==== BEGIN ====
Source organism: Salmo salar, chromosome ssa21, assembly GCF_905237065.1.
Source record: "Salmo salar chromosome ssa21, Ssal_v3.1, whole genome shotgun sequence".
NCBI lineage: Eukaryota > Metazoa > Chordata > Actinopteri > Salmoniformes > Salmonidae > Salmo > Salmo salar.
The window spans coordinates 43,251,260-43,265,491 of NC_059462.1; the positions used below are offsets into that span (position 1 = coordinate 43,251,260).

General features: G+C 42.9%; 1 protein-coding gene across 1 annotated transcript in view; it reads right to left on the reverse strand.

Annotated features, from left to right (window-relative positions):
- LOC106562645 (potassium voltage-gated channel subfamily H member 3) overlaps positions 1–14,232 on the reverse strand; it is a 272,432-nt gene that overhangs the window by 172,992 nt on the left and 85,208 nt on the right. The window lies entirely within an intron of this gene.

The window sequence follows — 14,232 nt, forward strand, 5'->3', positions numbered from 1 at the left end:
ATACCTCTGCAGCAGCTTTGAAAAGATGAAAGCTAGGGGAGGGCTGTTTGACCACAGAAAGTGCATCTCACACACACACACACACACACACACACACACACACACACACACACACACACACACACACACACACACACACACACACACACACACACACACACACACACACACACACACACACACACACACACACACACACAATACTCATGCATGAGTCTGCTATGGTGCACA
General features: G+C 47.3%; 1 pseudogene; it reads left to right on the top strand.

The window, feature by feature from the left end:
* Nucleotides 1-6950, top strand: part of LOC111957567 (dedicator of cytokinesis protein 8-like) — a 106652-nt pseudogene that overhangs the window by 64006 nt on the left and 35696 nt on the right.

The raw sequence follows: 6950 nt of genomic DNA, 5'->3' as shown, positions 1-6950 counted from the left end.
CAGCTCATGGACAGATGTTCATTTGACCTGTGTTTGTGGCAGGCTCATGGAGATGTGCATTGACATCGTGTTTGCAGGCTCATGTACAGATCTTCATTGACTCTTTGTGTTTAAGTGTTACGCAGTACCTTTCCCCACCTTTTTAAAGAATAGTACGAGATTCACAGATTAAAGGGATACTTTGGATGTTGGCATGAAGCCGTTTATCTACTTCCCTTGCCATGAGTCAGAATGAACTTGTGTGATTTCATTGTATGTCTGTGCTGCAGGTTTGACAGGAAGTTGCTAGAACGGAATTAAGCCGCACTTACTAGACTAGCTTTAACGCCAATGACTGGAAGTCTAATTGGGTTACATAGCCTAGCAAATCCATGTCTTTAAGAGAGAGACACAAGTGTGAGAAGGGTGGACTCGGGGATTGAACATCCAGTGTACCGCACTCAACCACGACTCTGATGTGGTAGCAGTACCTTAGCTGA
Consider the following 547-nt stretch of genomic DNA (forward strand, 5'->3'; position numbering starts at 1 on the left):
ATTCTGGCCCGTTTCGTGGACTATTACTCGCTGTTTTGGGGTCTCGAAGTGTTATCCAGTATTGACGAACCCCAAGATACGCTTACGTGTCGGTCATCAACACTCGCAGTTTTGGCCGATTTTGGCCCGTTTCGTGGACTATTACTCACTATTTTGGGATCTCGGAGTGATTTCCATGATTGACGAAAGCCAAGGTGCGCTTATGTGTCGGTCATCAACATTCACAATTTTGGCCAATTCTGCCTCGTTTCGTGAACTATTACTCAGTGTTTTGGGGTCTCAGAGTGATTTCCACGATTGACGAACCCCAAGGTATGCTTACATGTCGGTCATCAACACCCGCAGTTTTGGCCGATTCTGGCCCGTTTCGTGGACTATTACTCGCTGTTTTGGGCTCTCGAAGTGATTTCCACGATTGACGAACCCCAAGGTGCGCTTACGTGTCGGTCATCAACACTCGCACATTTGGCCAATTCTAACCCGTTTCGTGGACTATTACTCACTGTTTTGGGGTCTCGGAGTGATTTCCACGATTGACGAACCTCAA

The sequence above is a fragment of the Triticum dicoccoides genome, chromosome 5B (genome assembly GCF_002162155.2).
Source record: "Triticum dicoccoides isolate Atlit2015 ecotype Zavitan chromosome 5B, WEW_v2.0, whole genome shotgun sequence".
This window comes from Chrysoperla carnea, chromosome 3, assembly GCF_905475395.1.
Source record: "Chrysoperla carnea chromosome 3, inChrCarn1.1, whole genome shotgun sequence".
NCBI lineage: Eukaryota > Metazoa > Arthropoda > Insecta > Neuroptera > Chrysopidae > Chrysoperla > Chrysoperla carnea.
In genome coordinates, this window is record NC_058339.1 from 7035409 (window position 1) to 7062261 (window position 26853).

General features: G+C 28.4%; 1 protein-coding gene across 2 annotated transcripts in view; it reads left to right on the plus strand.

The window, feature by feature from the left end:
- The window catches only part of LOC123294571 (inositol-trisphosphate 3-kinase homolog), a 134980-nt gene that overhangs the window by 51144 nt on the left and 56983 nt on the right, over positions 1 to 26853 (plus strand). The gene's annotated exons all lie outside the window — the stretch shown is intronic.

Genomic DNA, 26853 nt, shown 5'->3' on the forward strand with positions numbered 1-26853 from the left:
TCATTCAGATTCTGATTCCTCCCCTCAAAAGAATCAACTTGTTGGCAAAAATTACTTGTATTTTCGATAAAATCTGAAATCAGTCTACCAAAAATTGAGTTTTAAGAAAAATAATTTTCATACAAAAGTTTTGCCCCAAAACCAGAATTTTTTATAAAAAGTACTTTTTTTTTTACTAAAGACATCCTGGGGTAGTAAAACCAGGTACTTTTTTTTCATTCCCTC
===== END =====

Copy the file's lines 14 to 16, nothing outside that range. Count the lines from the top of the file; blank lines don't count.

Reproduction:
CAGCTCATGGACAGATGTTCATTTGACCTGTGTTTGTGGCAGGCTCATGGAGATGTGCATTGACATCGTGTTTGCAGGCTCATGTACAGATCTTCATTGACTCTTTGTGTTTAAGTGTTACGCAGTACCTTTCCCCACCTTTTTAAAGAATAGTACGAGATTCACAGATTAAAGGGATACTTTGGATGTTGGCATGAAGCCGTTTATCTACTTCCCTTGCCATGAGTCAGAATGAACTTGTGTGATTTCATTGTATGTCTGTGCTGCAGGTTTGACAGGAAGTTGCTAGAACGGAATTAAGCCGCACTTACTAGACTAGCTTTAACGCCAATGACTGGAAGTCTAATTGGGTTACATAGCCTAGCAAATCCATGTCTTTAAGAGAGAGACACAAGTGTGAGAAGGGTGGACTCGGGGATTGAACATCCAGTGTACCGCACTCAACCACGACTCTGATGTGGTAGCAGTACCTTAGCTGA
Consider the following 547-nt stretch of genomic DNA (forward strand, 5'->3'; position numbering starts at 1 on the left):
ATTCTGGCCCGTTTCGTGGACTATTACTCGCTGTTTTGGGGTCTCGAAGTGTTATCCAGTATTGACGAACCCCAAGATACGCTTACGTGTCGGTCATCAACACTCGCAGTTTTGGCCGATTTTGGCCCGTTTCGTGGACTATTACTCACTATTTTGGGATCTCGGAGTGATTTCCATGATTGACGAAAGCCAAGGTGCGCTTATGTGTCGGTCATCAACATTCACAATTTTGGCCAATTCTGCCTCGTTTCGTGAACTATTACTCAGTGTTTTGGGGTCTCAGAGTGATTTCCACGATTGACGAACCCCAAGGTATGCTTACATGTCGGTCATCAACACCCGCAGTTTTGGCCGATTCTGGCCCGTTTCGTGGACTATTACTCGCTGTTTTGGGCTCTCGAAGTGATTTCCACGATTGACGAACCCCAAGGTGCGCTTACGTGTCGGTCATCAACACTCGCACATTTGGCCAATTCTAACCCGTTTCGTGGACTATTACTCACTGTTTTGGGGTCTCGGAGTGATTTCCACGATTGACGAACCTCAA